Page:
Structural web design

Sigfrid Lundberg's Stuff

2010-04-12: Towards an Architectural Document Analysis
Helena Francke, 2008. Towards an Architectural Document Analysis. Journal of Information Architecture
Structural web design, Digital objects, 2010

2010-03-28: The syndication of style & layout
Quite a few and perhaps a majority of my readers seldom visits my site. This entry is about the problems of syndication and how you are limited by the styling and layout on the site where your material is presented.
Structural web design, 2010

2010-03-17: Modelling identifers?
Nick Nicholas, Nigel Ward and Kerry Blinco helps obscuring the digital identifiers concept
Structural web design, Internet, 2010

2010-02-25: Why you need a persistence strategy
Here I go through some of the arguments why you need to implement a persistence strategy. We also conclude that the hypertext link is the single thing that makes the Worldwide web to a web. Hence it is a serious thing. If you're working within the digital library world you should be devoted to the hypertext link.
Structural web design, Internet, 2010

2010-02-23: The URN:NBN is dead and resurrection is meaningless
I'm one of those who try to base all decisions on facts. Politics belong to the strategic field, and in that field the only thing I can offer is advice.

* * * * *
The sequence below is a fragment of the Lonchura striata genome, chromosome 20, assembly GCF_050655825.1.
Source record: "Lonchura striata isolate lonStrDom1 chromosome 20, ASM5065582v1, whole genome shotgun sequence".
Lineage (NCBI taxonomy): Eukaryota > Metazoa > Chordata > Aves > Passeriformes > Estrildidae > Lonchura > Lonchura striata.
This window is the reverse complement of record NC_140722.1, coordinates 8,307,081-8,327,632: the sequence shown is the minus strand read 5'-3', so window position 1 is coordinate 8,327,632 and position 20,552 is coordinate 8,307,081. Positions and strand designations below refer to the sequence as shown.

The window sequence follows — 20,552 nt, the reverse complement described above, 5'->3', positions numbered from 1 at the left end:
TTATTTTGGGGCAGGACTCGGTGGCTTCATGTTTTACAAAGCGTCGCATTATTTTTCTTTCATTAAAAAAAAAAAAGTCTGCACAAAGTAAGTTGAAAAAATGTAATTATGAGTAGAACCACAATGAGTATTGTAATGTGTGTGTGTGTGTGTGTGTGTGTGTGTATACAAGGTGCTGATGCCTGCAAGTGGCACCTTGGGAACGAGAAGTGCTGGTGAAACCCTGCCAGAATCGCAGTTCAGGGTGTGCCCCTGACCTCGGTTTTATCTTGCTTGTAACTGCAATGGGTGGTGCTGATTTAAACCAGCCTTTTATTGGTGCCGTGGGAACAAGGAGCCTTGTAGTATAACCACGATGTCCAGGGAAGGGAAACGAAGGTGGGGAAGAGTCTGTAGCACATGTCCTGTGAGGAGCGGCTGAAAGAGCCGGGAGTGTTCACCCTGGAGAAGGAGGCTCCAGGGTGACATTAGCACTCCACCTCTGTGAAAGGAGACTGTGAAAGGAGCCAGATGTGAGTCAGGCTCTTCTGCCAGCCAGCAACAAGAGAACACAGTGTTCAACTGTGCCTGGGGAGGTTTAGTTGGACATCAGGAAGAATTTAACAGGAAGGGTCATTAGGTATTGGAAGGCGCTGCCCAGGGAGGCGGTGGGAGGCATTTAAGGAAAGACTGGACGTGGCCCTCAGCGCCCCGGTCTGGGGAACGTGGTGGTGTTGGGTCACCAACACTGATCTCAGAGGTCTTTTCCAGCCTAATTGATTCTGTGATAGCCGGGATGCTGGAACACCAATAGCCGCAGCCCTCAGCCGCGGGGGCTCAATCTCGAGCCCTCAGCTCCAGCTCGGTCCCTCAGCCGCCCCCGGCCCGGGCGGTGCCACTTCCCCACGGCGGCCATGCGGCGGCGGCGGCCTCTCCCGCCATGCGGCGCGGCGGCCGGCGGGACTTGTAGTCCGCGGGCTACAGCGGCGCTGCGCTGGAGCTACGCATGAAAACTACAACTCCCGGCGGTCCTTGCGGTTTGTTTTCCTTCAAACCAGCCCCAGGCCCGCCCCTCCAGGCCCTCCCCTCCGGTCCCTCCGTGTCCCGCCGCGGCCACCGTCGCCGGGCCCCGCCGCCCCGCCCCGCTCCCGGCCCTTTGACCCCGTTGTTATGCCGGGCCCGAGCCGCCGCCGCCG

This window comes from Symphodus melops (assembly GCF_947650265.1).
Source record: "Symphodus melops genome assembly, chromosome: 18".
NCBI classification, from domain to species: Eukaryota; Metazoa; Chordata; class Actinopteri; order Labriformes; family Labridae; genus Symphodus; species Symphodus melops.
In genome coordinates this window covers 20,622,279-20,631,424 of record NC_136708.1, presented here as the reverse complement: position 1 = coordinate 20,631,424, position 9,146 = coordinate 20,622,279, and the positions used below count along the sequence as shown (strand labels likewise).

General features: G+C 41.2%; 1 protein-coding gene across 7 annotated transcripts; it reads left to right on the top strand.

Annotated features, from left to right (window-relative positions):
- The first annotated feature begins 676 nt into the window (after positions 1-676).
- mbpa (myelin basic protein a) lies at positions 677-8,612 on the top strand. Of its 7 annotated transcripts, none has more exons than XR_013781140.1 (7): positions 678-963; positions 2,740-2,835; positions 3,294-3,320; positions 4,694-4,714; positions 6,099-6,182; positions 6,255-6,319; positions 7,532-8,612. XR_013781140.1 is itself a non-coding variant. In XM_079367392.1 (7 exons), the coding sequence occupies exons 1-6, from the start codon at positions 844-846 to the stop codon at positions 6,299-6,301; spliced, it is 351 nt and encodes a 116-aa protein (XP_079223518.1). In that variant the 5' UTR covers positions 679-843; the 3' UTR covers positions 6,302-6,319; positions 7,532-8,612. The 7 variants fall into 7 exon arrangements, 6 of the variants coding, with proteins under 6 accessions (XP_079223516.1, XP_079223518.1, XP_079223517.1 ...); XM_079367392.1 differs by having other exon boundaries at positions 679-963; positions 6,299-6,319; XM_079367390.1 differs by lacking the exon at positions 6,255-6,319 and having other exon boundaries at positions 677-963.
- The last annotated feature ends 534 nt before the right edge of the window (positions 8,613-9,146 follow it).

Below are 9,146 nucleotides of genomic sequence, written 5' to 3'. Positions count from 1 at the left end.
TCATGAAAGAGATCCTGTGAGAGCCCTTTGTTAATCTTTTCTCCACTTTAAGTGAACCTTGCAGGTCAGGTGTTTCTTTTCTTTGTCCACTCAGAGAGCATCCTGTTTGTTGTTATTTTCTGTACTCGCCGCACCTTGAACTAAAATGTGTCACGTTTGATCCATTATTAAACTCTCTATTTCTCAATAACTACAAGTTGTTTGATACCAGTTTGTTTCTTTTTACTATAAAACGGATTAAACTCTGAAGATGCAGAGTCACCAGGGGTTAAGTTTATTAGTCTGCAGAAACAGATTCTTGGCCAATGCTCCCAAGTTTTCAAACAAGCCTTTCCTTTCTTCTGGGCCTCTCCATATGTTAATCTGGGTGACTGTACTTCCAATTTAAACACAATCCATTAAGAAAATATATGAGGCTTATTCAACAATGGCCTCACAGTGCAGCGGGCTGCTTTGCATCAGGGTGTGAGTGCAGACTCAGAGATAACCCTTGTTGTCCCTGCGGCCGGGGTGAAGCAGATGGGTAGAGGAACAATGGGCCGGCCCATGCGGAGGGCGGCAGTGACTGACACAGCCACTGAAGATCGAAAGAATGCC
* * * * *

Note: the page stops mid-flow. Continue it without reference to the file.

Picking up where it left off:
Structural web design, Internet, 2010

2009-09-19: Add footnotes to my pages -- a prototype text annotation interface
I've had a javascript based forum with thread for each entry. That seemed boring to me. Why should users be restricted to commenting entire articles. Why not letting them add footnotes to arbitrary positions in a text. In this entry I experiment with this feature.
Structural web design, XML Processing, 2009

2009-08-31: The predigital library
What is the strategic goal for a library web site? Could it be to put the library on the web, or is it basically to the library's resources visible to users anywhere on the globe?
Structural web design, 2009

2009-08-21: A quotation is much more than an extract
In my last entry, on cool URIs, I discussed the identification of documents. The conclusion from that is that people in the library world are obsessed by being able to find documents. I take that more serious than most other library folk. I'd say that it is our mission to help our patrons find a single word in a text, a rectangle in an image and so forth. The time is gone when we could tell users: The answer to your question might be in any of the books on that shelf.
Structural web design, 2009

2009-08-15: Forgive me, Father, for I have sinned... I have moved a document
The initiatives behind the persistent linking is trying to change the status of old documents. From 404 to 200. We've had some success with books and journals using ISBN and ISSN numbers. Why not try to copy this to the web? But, alas!, library people have in general too little understanding of the Worldwide Web. In particular those who advocate persistent identifiers.
Structural web design, 2009

2009-07-21: The description and encoding of structure
Much metadata is fairly stright forward. A book does have a title and an author. That's usually no big deal. We've been able to handle that for centuries. A digital book has chapters, and everything you might want to know may be in chapter two on page seventyfive. Or someone may tell you the solution to your problems after a quarter of an hour in some video on YouTube. Now, how do we cope with this?